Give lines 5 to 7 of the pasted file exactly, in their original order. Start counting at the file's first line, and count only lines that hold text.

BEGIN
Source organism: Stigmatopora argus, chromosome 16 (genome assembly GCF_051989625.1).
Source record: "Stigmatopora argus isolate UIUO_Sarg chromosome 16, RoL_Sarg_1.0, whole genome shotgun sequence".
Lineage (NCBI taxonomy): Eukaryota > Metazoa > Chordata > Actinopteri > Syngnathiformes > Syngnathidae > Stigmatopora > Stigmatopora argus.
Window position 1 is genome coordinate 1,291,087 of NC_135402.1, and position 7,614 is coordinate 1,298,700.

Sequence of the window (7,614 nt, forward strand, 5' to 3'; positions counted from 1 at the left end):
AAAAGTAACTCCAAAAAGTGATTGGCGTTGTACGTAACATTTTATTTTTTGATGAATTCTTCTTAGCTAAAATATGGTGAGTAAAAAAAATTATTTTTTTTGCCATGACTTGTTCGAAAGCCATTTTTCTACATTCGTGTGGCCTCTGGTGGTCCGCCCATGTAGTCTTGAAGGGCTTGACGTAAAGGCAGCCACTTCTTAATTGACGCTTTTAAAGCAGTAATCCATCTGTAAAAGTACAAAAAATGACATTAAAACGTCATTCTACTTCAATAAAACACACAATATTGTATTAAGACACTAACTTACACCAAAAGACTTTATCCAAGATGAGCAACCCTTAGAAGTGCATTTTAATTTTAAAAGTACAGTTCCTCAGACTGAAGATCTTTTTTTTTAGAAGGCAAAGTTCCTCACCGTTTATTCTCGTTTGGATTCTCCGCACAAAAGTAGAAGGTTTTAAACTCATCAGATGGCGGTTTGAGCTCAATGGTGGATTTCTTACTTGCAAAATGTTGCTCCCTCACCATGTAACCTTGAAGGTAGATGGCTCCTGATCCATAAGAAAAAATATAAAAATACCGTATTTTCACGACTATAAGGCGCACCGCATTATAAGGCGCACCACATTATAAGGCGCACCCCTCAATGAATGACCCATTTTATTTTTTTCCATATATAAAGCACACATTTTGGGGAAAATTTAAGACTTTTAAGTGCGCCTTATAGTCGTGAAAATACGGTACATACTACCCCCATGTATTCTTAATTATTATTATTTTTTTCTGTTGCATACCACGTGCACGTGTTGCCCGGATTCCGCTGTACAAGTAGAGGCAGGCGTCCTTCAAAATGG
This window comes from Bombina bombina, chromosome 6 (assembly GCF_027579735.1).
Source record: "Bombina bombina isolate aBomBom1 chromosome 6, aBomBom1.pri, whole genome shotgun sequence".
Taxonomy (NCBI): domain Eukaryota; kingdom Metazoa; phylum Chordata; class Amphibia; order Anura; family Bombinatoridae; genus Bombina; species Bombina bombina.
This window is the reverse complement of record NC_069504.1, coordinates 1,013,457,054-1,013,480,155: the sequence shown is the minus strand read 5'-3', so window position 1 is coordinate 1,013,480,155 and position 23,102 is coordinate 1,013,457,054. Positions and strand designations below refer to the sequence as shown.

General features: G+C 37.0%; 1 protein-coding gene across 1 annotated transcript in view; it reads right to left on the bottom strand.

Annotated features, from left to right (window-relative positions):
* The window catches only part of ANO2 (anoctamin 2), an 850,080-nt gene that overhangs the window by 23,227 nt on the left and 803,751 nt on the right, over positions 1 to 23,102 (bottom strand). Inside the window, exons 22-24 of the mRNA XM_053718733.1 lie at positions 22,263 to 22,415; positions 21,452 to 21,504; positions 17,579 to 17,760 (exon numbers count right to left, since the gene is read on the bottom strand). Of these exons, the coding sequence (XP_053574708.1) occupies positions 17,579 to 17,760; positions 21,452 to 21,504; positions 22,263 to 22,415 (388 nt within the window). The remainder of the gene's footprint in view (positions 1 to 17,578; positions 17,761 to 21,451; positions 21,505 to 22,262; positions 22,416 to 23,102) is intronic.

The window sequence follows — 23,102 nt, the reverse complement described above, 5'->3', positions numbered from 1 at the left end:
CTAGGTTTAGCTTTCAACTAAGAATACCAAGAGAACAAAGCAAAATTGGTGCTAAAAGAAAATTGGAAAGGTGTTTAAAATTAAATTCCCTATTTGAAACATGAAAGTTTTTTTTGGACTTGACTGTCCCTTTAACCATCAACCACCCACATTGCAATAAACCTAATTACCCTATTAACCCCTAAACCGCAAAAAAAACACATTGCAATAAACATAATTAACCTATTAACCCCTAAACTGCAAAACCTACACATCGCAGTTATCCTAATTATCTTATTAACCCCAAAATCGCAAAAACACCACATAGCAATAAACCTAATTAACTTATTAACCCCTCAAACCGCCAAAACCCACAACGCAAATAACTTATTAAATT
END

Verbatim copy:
Sequence of the window (7,614 nt, forward strand, 5' to 3'; positions counted from 1 at the left end):
AAAAGTAACTCCAAAAAGTGATTGGCGTTGTACGTAACATTTTATTTTTTGATGAATTCTTCTTAGCTAAAATATGGTGAGTAAAAAAAATTATTTTTTTTGCCATGACTTGTTCGAAAGCCATTTTTCTACATTCGTGTGGCCTCTGGTGGTCCGCCCATGTAGTCTTGAAGGGCTTGACGTAAAGGCAGCCACTTCTTAATTGACGCTTTTAAAGCAGTAATCCATCTGTAAAAGTACAAAAAATGACATTAAAACGTCATTCTACTTCAATAAAACACACAATATTGTATTAAGACACTAACTTACACCAAAAGACTTTATCCAAGATGAGCAACCCTTAGAAGTGCATTTTAATTTTAAAAGTACAGTTCCTCAGACTGAAGATCTTTTTTTTTAGAAGGCAAAGTTCCTCACCGTTTATTCTCGTTTGGATTCTCCGCACAAAAGTAGAAGGTTTTAAACTCATCAGATGGCGGTTTGAGCTCAATGGTGGATTTCTTACTTGCAAAATGTTGCTCCCTCACCATGTAACCTTGAAGGTAGATGGCTCCTGATCCATAAGAAAAAATATAAAAATACCGTATTTTCACGACTATAAGGCGCACCGCATTATAAGGCGCACCACATTATAAGGCGCACCCCTCAATGAATGACCCATTTTATTTTTTTCCATATATAAAGCACACATTTTGGGGAAAATTTAAGACTTTTAAGTGCGCCTTATAGTCGTGAAAATACGGTACATACTACCCCCATGTATTCTTAATTATTATTATTTTTTTCTGTTGCATACCACGTGCACGTGTTGCCCGGATTCCGCTGTACAAGTAGAGGCAGGCGTCCTTCAAAATGG
This window comes from Bombina bombina, chromosome 6 (assembly GCF_027579735.1).